2020 Hyundai Venue first drive: Frisky and frugal

The Kona and Venue both use Hyundai’s K2 architecture. But the Venue is based on a smaller version shared with the Hyundai Accent; that means the Venue is exclusively front-wheel drive. Engineers really focused on body rigidity for the Venue. And to accomplish that goal they adopted 46 percent advanced high-strength steel and used another 16 percent high-strength steel in the structure. Up front you’ll find a familiar strut-type front suspension, with a torsion beam handling things at the rear.
Take a tape measure to both the Kona and Venue and it’s clear which one’s the tyke. The Venue’s tiny 99.2-inch wheelbase is 3.2 inches shorter than that of the Kona. It’s also 5.1 inches shorter overall and narrower by just over an inch. Yet the Venue is actually a little taller, which helps it recover some interior volume. In fact, there’s 18.7 cubic feet of cargo volume behind the back seat and 31.9 cubic feet with that seat folded. But the neatest trick for cargo loading is the simple slot built into the back of the rear seat to store the cargo cover. Smart.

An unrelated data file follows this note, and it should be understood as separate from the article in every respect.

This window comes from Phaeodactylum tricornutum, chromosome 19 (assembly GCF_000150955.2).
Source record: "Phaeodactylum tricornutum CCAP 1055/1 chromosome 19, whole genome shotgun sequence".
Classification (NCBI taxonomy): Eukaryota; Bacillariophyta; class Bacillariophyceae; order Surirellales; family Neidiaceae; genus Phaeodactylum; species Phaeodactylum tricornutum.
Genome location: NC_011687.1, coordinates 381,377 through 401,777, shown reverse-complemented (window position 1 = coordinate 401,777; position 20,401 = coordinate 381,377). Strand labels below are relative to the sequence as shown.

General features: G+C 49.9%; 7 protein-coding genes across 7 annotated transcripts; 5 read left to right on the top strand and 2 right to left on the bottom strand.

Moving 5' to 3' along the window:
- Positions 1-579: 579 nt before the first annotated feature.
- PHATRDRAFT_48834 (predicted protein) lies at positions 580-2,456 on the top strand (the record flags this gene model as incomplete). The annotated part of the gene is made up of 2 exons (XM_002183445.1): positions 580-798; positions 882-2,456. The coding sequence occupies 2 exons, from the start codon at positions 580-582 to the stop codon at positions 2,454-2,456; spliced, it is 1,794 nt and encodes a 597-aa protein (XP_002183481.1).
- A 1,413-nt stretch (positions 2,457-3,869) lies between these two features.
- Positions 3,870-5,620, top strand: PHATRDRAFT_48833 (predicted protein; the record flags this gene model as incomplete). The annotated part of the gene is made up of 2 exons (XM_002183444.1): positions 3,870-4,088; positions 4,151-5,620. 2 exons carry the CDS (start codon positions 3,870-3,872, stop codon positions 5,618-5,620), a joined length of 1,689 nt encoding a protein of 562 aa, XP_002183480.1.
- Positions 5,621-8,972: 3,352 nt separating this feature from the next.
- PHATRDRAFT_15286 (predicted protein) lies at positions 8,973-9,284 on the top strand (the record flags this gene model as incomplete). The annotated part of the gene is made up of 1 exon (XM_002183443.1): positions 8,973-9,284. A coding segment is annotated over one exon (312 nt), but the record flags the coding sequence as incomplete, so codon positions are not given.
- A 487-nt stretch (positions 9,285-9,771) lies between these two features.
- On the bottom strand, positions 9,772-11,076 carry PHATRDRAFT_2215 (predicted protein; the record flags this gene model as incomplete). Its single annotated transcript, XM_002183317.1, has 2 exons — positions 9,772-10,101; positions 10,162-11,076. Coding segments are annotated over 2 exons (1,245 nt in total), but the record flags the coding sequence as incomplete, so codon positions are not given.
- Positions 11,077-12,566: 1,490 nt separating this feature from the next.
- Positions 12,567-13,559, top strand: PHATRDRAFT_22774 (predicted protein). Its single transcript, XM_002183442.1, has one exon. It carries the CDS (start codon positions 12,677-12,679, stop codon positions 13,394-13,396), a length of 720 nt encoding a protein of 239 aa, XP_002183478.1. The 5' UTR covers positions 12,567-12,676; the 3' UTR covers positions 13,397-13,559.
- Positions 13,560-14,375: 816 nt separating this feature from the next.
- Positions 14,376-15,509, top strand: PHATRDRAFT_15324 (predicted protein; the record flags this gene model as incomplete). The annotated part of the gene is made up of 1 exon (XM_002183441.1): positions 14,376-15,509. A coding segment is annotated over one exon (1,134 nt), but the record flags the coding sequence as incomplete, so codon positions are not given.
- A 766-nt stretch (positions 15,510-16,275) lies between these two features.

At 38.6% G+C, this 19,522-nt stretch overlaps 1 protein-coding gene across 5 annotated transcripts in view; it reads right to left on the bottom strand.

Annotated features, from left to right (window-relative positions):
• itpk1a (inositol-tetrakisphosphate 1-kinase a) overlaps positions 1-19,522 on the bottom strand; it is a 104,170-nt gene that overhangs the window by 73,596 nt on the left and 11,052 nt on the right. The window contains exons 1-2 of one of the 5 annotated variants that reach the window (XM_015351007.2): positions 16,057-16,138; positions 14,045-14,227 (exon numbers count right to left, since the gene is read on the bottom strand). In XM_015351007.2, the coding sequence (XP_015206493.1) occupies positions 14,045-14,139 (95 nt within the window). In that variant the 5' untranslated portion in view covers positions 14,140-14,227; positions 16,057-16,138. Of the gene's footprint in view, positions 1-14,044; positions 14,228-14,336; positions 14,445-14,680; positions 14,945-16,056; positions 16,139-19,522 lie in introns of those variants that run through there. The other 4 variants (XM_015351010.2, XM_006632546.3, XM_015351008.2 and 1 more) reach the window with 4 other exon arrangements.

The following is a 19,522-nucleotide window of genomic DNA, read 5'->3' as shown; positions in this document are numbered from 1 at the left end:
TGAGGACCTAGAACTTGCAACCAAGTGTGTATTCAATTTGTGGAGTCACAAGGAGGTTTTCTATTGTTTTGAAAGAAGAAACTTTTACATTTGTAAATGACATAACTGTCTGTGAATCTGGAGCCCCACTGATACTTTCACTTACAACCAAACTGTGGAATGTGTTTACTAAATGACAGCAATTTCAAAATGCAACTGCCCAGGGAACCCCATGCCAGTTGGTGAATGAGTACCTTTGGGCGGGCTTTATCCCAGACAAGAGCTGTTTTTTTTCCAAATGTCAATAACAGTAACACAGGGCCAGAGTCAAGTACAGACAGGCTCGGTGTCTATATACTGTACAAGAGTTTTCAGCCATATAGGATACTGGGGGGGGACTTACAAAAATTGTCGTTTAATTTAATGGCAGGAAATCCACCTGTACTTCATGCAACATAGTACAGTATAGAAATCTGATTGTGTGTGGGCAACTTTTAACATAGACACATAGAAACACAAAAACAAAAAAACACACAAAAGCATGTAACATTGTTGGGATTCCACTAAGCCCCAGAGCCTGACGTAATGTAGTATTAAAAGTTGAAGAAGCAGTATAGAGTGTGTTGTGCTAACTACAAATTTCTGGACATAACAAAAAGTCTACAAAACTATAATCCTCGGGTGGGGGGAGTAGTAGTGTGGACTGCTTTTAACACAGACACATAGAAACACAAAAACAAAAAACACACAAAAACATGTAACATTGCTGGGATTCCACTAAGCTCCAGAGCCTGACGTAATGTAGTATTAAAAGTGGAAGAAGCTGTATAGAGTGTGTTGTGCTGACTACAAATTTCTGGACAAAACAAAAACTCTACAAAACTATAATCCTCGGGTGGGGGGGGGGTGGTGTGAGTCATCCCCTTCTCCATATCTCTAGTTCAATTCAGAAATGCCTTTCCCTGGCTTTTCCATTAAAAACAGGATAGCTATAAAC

Buyers will be able to choose between three trims: SE, SEL or Denim. But there’s only one engine here—Hyundai’s 1.6-liter four-cylinder with dual port fuel injection and continuously variable valve timing. It’s the same powerplant the company uses in the Accent, and Hyundai says it should generate 121 hp and 113 lb-ft of torque. That may not sound like much but in its lightest trim the Venue only has to move 2,300 pounds. That’s several hundred pounds lighter than many subcompact crossovers. And unlike most new vehicles, the Venue is available with a manual transmission. Yay! However it only comes on the base SE models. Boo! Every other trim will hitch that four-cylinder to a continuously variable transmission, aka CVT. Although the EPA has yet to test the Venue, Hyundai predicts it will return 32 mpg combined.